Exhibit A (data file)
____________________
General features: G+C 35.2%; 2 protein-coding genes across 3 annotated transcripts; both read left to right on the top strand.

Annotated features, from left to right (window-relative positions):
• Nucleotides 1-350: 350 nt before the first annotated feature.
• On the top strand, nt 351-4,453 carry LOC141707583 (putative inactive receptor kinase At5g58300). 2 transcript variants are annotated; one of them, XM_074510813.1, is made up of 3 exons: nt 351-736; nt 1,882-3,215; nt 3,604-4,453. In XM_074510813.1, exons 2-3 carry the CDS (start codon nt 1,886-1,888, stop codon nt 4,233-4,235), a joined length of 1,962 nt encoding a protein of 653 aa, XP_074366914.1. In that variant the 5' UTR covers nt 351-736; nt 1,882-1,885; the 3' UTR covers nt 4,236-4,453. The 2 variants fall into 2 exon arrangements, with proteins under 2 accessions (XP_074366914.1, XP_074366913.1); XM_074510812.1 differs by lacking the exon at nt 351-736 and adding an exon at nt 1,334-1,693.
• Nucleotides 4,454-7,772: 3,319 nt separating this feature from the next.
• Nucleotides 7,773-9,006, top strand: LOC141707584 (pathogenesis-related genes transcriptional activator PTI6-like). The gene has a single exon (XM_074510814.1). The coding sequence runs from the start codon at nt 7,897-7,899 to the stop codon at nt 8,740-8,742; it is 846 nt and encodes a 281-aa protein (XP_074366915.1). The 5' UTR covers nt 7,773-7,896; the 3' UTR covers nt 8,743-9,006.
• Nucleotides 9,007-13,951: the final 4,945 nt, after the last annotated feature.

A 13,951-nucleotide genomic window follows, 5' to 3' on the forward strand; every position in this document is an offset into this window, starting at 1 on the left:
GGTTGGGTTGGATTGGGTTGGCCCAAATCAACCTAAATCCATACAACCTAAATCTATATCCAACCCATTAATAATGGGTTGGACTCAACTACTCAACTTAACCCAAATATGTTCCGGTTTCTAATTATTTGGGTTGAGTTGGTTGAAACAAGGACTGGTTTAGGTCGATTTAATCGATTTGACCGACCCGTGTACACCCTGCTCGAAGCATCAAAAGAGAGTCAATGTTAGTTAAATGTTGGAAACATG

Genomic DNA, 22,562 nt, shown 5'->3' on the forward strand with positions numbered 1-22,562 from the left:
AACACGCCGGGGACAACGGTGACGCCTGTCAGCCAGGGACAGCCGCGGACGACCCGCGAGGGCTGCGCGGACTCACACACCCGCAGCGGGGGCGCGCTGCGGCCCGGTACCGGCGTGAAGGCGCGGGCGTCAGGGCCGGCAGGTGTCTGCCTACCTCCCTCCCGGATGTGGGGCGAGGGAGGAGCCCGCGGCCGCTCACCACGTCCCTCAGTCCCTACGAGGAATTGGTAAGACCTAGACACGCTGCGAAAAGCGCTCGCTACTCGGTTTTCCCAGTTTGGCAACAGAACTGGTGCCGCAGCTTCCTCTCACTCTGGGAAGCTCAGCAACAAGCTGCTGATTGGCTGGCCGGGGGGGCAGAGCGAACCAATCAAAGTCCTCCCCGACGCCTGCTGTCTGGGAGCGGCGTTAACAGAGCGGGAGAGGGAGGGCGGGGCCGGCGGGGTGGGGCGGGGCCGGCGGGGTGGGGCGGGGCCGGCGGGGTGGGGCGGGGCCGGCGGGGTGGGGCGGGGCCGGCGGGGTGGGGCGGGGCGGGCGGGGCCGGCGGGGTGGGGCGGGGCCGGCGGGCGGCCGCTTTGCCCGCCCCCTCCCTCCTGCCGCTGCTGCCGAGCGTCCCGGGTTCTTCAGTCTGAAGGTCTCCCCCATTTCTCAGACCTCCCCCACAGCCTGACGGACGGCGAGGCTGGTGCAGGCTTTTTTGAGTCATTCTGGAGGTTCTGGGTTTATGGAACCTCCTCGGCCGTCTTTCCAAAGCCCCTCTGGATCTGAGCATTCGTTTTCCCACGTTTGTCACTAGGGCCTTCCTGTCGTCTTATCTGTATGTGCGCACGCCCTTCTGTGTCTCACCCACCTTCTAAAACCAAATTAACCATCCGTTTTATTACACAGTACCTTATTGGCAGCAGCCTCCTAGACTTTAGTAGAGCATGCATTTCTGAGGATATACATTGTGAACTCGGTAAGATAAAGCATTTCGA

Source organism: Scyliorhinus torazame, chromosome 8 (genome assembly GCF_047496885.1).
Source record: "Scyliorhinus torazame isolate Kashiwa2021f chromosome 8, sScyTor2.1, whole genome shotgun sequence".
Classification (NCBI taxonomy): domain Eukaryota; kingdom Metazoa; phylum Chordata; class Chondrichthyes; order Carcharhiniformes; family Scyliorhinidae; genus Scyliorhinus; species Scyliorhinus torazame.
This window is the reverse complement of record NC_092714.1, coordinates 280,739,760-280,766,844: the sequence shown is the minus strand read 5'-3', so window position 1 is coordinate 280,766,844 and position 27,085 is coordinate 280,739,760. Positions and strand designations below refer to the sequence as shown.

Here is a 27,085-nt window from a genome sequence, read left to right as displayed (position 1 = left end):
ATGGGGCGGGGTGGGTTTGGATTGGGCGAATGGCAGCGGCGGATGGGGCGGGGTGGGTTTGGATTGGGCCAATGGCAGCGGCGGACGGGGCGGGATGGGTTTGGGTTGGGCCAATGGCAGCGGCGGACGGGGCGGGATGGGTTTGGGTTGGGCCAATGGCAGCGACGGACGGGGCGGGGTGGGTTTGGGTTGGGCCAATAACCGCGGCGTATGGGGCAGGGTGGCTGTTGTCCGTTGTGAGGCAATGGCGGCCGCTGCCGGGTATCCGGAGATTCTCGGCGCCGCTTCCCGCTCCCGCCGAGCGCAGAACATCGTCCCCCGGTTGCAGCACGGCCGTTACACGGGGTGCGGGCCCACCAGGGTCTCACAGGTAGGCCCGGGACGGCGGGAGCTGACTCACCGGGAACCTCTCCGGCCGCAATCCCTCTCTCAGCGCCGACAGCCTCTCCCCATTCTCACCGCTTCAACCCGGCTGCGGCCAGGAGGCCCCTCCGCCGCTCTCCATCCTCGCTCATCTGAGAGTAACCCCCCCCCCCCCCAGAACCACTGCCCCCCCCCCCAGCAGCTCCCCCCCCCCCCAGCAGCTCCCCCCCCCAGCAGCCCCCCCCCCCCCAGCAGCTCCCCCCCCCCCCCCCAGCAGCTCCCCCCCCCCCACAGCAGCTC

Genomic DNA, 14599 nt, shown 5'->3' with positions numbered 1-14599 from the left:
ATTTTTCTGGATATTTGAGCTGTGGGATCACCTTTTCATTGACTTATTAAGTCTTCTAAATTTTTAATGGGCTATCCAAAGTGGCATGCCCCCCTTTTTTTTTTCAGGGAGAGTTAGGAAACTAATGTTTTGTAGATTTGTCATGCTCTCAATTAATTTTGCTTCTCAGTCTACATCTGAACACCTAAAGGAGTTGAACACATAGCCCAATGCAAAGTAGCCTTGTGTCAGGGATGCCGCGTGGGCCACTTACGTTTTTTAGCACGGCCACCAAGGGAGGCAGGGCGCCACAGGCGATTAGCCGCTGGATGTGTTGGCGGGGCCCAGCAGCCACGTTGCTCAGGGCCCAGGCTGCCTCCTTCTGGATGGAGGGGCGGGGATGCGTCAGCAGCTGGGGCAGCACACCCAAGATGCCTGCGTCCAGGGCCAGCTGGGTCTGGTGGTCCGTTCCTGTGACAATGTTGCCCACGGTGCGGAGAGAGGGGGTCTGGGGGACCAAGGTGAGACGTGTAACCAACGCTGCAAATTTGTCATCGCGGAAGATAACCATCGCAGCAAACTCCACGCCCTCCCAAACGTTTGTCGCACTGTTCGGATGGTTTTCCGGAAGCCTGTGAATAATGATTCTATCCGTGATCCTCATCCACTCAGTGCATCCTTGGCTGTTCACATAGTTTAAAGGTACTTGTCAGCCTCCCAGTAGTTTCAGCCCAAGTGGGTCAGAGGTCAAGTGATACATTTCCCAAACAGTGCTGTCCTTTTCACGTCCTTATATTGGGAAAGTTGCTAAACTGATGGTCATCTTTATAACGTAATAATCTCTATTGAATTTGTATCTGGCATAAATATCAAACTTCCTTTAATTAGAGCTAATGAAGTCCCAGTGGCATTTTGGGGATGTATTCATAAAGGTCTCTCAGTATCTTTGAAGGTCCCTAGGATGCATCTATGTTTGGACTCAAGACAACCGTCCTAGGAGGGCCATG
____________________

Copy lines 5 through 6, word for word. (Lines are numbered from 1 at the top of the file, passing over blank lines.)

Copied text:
• Nucleotides 4,454-7,772: 3,319 nt separating this feature from the next.
• Nucleotides 7,773-9,006, top strand: LOC141707584 (pathogenesis-related genes transcriptional activator PTI6-like). The gene has a single exon (XM_074510814.1). The coding sequence runs from the start codon at nt 7,897-7,899 to the stop codon at nt 8,740-8,742; it is 846 nt and encodes a 281-aa protein (XP_074366915.1). The 5' UTR covers nt 7,773-7,896; the 3' UTR covers nt 8,743-9,006.